Hyundai To Replace Physical Car Keys To Smart Phones

Hyundai digital keys
Hyundai digital keys
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Hyundai, a leading automotive manufacturer, has announced plans to introduce a new ‘digital key’ technology on future models, allowing drivers to unlock and start their car via a smartphone.

Selected new cars will start offering the technology this year. Users will download the digital key as an app, with each car allowing up to four authorized devices, said a statement.

The system uses highly secure near field communication (NFC) technology, with antennas fitted in the front door handles and in a wireless charging pad inside the car. Users unlock the car by bringing an authorized smartphone close to the door, then start the car by placing it on the charging pad and pressing a start/stop button, it said.

The vehicle will also recognise each user’s preferred settings, such as the position of mirrors, seats and the steering wheel, as well as controls for the audio, video and navigation systems, and the head-up display.

“This is a practical application of Hyundai’s connected vehicle technology to create new, genuinely useful functions,” said Mike Song, Hyundai’s head of operations for the Middle East and Africa. “Not only will people be able to use their smartphone in place of a key, but they will also be able to authorise other drivers simply by sharing the app, without having to keep track of multiple sets of car keys.”

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When sharing the car, a Hyundai owner will be able to limit the functions available for each digital key. This could include placing a time-limit for when the key will expire or setting an alert to warn the owner if the car is being driven too fast or is outside a designated area.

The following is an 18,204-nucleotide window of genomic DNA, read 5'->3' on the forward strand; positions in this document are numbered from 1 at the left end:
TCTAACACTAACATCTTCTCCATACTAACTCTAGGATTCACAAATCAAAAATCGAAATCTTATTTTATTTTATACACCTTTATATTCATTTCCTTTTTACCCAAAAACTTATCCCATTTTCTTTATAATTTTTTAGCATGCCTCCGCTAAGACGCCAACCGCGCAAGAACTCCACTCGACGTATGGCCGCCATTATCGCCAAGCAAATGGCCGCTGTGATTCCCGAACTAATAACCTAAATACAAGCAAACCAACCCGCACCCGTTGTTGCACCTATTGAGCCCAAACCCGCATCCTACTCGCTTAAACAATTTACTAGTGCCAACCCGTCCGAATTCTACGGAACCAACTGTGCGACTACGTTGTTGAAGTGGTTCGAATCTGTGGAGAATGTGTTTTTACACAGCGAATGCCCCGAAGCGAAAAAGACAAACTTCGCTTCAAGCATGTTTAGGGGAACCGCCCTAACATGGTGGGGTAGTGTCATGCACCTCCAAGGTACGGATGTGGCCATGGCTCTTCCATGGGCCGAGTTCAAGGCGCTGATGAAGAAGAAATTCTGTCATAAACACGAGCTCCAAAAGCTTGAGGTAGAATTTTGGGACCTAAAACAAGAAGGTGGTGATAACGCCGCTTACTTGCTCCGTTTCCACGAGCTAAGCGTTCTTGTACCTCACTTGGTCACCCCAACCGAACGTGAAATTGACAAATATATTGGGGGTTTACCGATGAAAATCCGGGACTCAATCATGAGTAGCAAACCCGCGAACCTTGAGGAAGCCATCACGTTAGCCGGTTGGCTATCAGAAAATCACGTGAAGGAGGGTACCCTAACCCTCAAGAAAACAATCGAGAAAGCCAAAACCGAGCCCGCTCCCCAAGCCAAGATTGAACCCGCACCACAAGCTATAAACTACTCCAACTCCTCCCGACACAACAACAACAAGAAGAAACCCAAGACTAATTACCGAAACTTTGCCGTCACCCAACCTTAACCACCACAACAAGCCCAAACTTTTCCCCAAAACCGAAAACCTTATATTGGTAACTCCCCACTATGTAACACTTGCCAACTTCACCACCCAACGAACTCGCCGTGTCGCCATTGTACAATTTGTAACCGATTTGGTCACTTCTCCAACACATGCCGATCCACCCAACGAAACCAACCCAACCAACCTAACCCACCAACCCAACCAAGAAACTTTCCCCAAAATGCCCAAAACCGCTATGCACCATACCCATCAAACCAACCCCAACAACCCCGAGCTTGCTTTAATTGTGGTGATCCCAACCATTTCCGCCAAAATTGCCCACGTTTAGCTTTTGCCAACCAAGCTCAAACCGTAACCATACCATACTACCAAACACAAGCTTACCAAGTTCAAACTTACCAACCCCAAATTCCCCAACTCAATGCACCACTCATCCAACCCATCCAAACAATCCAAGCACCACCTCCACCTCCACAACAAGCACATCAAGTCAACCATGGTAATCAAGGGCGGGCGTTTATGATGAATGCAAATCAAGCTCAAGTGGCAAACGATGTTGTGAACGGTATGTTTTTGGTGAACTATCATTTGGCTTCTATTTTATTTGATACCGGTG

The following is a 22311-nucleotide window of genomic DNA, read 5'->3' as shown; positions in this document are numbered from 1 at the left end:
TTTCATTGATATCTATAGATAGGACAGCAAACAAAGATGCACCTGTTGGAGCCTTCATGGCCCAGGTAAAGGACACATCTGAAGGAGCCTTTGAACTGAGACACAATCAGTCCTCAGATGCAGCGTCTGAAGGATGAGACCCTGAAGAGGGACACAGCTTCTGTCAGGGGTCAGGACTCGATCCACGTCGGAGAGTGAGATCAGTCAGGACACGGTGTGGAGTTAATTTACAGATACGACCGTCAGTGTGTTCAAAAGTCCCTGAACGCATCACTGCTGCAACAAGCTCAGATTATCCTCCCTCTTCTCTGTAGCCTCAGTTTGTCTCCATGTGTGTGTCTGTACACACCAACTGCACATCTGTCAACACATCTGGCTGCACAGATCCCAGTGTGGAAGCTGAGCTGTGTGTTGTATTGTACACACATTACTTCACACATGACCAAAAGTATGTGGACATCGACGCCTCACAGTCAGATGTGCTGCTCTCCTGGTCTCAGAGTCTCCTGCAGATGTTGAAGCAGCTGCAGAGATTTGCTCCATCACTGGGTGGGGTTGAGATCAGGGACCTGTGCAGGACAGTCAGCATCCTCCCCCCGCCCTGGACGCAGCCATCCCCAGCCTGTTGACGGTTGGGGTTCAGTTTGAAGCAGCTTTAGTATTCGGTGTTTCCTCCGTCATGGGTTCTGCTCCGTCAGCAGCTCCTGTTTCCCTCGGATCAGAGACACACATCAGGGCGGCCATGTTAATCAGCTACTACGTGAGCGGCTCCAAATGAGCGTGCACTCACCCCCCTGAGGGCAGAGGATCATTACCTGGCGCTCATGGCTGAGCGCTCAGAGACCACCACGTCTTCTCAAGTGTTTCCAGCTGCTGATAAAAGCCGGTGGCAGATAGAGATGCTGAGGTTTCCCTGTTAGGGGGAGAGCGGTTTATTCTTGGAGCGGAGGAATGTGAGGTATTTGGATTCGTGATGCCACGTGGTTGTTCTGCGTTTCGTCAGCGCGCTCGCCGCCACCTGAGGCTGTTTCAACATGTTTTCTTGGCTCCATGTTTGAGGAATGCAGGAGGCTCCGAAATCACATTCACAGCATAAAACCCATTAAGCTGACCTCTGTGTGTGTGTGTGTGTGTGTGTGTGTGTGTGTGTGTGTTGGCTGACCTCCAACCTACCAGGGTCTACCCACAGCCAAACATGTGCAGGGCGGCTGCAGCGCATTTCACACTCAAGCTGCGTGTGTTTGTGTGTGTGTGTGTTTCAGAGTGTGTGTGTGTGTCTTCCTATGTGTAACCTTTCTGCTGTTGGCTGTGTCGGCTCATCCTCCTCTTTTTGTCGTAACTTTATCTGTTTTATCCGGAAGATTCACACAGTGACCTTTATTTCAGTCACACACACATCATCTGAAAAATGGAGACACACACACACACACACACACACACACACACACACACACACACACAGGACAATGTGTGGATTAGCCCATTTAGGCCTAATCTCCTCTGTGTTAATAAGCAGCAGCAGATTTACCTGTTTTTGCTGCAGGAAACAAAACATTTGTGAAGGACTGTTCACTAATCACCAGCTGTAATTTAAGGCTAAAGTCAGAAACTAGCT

As well as offering convenience for drivers, the new technology also recognises the changing nature of mobility and car ownership, such as the growing popularity of car-sharing schemes. Once car-sharing becomes more widespread, the digital key will be further programmed to support hassle-free vehicle rental, so the owner and driver can share a key without needing to meet in person.

Conventional or card-type keys will still be provided for those times when sharing the digital key would be impractical, such as when leaving the car in a repair workshop or valet parking.

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NFC is a form of Radio Frequency Identification with high levels of security, data transmission only taking place when the device and reader are no more than a few centimeters apart. It is the same technology used for contactless payments via a smartphone.

“The Digital Key will benefit a very wide range of future Hyundai customers, as well as enabling innovative new schemes for vehicle sharing,” said Ho Yoo, group leader of Hyundai Motor Group’s Electronics Development Group. “We are studying other ways to harness this type of connected-car technology to greatly enhance the driving and ownership experience.”

Hyundai has also outlined plans to be the first car company to introduce smart fingerprint technology that allows drivers to unlock and start the car.

Announced late in 2018, fingerprint technology will be introduced for selected markets on the New-generation Santa Fe to be launched during the first quarter of 2019, it stated.


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